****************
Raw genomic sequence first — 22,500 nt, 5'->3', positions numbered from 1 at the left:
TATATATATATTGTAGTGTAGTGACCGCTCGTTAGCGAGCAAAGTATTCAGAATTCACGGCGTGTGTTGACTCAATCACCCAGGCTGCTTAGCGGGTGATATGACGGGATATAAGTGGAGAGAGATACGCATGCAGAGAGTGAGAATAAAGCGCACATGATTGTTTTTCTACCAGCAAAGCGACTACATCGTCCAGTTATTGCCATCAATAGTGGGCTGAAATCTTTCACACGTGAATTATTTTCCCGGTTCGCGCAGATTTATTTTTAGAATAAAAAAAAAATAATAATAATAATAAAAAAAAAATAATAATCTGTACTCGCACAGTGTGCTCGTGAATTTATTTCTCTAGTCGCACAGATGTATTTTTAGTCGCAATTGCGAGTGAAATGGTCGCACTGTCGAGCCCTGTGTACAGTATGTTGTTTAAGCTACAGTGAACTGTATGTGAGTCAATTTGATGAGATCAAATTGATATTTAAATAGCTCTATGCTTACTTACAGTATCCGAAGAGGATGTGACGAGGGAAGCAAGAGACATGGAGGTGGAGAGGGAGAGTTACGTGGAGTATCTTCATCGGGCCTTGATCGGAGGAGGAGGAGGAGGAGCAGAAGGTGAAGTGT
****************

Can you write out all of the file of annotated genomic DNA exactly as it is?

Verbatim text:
Raw genomic sequence first — 22,500 nt, 5'->3', positions numbered from 1 at the left:
TATATATATATTGTAGTGTAGTGACCGCTCGTTAGCGAGCAAAGTATTCAGAATTCACGGCGTGTGTTGACTCAATCACCCAGGCTGCTTAGCGGGTGATATGACGGGATATAAGTGGAGAGAGATACGCATGCAGAGAGTGAGAATAAAGCGCACATGATTGTTTTTCTACCAGCAAAGCGACTACATCGTCCAGTTATTGCCATCAATAGTGGGCTGAAATCTTTCACACGTGAATTATTTTCCCGGTTCGCGCAGATTTATTTTTAGAATAAAAAAAAAATAATAATAATAATAAAAAAAAAATAATAATCTGTACTCGCACAGTGTGCTCGTGAATTTATTTCTCTAGTCGCACAGATGTATTTTTAGTCGCAATTGCGAGTGAAATGGTCGCACTGTCGAGCCCTGTGTACAGTATGTTGTTTAAGCTACAGTGAACTGTATGTGAGTCAATTTGATGAGATCAAATTGATATTTAAATAGCTCTATGCTTACTTACAGTATCCGAAGAGGATGTGACGAGGGAAGCAAGAGACATGGAGGTGGAGAGGGAGAGTTACGTGGAGTATCTTCATCGGGCCTTGATCGGAGGAGGAGGAGGAGGAGCAGAAGGTGAAGTGT